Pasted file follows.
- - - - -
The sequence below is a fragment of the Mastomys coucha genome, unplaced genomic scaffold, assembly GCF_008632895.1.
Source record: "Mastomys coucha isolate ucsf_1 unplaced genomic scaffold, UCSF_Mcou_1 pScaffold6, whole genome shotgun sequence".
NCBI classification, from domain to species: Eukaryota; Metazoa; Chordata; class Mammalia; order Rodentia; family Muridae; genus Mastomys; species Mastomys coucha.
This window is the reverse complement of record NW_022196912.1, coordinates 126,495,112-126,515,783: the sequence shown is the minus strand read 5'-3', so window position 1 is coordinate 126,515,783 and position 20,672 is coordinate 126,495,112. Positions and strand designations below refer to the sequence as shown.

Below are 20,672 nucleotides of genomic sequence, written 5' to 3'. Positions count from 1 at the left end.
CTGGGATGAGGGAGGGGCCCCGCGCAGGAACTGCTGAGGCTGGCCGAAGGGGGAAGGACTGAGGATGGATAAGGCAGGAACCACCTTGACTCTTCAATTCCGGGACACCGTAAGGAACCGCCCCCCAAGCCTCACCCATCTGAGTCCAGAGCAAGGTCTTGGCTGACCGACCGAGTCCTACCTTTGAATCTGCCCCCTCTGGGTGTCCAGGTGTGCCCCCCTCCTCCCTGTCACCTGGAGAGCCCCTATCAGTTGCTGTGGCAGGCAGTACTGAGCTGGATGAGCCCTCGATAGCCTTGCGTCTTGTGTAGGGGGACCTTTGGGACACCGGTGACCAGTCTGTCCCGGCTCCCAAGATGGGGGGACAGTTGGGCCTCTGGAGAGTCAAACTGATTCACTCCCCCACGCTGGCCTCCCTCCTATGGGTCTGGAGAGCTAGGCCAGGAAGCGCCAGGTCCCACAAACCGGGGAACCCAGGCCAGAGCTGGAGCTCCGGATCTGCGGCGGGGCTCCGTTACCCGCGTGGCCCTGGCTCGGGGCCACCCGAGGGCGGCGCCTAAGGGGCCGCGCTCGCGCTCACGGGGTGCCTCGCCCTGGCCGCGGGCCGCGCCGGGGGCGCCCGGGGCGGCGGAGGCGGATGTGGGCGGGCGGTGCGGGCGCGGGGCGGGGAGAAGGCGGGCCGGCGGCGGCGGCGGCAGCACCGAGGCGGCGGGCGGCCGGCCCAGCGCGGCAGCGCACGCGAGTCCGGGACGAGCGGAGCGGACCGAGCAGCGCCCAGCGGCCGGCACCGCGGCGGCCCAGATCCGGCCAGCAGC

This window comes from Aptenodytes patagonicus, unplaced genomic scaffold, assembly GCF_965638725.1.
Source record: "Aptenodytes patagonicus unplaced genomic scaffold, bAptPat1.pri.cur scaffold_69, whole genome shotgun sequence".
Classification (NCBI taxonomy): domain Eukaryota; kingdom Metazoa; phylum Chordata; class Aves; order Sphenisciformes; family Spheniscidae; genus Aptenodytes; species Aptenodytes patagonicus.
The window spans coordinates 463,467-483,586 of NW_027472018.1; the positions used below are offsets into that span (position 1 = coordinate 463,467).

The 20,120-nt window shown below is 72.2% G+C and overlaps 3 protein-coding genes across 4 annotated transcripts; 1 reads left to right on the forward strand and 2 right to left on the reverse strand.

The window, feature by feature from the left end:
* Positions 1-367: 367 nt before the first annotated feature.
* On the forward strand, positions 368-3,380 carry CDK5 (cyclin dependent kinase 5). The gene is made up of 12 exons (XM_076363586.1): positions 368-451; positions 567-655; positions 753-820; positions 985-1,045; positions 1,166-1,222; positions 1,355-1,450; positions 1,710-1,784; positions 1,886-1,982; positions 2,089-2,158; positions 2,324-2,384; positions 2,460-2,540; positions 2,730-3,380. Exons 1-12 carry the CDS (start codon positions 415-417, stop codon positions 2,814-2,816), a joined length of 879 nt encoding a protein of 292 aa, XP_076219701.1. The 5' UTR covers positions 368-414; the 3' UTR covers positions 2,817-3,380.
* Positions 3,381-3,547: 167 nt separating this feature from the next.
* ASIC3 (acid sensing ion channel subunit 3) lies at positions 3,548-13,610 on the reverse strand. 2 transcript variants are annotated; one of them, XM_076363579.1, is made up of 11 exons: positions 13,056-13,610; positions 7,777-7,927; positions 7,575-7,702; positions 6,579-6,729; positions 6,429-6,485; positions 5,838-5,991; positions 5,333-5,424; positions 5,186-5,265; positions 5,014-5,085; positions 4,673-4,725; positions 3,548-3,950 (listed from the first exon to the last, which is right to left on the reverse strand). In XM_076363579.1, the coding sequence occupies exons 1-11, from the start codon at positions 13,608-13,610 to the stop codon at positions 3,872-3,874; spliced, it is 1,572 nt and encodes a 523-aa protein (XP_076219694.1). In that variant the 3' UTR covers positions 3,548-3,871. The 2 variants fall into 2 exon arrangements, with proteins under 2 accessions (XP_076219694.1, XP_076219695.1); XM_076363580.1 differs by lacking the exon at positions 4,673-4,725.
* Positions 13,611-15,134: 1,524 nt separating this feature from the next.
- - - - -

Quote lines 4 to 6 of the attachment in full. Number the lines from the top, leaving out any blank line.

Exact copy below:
This window is the reverse complement of record NW_022196912.1, coordinates 126,495,112-126,515,783: the sequence shown is the minus strand read 5'-3', so window position 1 is coordinate 126,515,783 and position 20,672 is coordinate 126,495,112. Positions and strand designations below refer to the sequence as shown.

Below are 20,672 nucleotides of genomic sequence, written 5' to 3'. Positions count from 1 at the left end.
CTGGGATGAGGGAGGGGCCCCGCGCAGGAACTGCTGAGGCTGGCCGAAGGGGGAAGGACTGAGGATGGATAAGGCAGGAACCACCTTGACTCTTCAATTCCGGGACACCGTAAGGAACCGCCCCCCAAGCCTCACCCATCTGAGTCCAGAGCAAGGTCTTGGCTGACCGACCGAGTCCTACCTTTGAATCTGCCCCCTCTGGGTGTCCAGGTGTGCCCCCCTCCTCCCTGTCACCTGGAGAGCCCCTATCAGTTGCTGTGGCAGGCAGTACTGAGCTGGATGAGCCCTCGATAGCCTTGCGTCTTGTGTAGGGGGACCTTTGGGACACCGGTGACCAGTCTGTCCCGGCTCCCAAGATGGGGGGACAGTTGGGCCTCTGGAGAGTCAAACTGATTCACTCCCCCACGCTGGCCTCCCTCCTATGGGTCTGGAGAGCTAGGCCAGGAAGCGCCAGGTCCCACAAACCGGGGAACCCAGGCCAGAGCTGGAGCTCCGGATCTGCGGCGGGGCTCCGTTACCCGCGTGGCCCTGGCTCGGGGCCACCCGAGGGCGGCGCCTAAGGGGCCGCGCTCGCGCTCACGGGGTGCCTCGCCCTGGCCGCGGGCCGCGCCGGGGGCGCCCGGGGCGGCGGAGGCGGATGTGGGCGGGCGGTGCGGGCGCGGGGCGGGGAGAAGGCGGGCCGGCGGCGGCGGCGGCAGCACCGAGGCGGCGGGCGGCCGGCCCAGCGCGGCAGCGCACGCGAGTCCGGGACGAGCGGAGCGGACCGAGCAGCGCCCAGCGGCCGGCACCGCGGCGGCCCAGATCCGGCCAGCAGC